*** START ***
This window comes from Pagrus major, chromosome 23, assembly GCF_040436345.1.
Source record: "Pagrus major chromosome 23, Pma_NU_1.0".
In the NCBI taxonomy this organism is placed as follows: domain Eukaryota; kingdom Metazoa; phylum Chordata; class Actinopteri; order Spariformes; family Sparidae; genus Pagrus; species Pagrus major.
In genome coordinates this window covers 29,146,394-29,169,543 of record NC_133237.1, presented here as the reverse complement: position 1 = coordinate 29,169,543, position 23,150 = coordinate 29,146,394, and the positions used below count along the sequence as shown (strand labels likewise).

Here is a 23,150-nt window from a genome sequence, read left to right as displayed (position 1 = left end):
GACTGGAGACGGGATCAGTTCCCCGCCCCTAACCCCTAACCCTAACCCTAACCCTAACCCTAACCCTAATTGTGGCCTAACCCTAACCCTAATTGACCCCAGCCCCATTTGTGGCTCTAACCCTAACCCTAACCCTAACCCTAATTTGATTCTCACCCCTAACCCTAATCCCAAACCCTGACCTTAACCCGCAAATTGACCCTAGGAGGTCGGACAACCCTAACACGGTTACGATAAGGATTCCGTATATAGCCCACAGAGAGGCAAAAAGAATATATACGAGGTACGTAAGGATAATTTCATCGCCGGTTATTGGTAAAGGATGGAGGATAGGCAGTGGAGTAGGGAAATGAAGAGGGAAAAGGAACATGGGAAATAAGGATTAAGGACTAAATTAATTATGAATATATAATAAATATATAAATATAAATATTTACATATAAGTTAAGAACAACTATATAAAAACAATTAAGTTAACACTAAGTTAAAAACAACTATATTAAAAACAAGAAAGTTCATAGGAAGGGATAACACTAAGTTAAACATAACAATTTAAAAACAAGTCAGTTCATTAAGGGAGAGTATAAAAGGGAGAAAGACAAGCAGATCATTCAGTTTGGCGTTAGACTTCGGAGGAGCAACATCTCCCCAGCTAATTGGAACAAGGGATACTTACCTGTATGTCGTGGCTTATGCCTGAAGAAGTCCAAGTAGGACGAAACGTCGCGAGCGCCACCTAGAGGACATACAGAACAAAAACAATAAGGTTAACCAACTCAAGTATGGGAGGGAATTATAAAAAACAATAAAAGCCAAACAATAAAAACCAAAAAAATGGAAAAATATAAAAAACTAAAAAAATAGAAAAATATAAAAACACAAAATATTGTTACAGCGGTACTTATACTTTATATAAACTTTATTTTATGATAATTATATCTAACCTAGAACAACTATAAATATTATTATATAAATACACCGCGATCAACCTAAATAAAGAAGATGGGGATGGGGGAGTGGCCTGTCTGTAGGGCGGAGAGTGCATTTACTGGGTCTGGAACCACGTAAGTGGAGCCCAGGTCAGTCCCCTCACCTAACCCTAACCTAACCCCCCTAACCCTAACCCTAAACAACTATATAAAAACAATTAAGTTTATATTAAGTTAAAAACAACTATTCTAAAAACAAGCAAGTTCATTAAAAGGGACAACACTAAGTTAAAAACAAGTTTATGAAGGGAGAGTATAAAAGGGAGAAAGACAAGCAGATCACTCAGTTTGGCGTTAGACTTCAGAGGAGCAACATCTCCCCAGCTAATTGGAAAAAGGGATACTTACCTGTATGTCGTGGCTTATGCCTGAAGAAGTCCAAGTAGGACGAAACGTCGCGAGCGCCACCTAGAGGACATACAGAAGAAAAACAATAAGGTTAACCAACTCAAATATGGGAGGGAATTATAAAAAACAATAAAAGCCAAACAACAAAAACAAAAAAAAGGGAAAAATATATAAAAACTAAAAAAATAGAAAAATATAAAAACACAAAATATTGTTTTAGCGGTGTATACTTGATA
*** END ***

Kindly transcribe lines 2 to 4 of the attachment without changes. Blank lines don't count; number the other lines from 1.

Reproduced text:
Source record: "Pagrus major chromosome 23, Pma_NU_1.0".
In the NCBI taxonomy this organism is placed as follows: domain Eukaryota; kingdom Metazoa; phylum Chordata; class Actinopteri; order Spariformes; family Sparidae; genus Pagrus; species Pagrus major.
In genome coordinates this window covers 29,146,394-29,169,543 of record NC_133237.1, presented here as the reverse complement: position 1 = coordinate 29,169,543, position 23,150 = coordinate 29,146,394, and the positions used below count along the sequence as shown (strand labels likewise).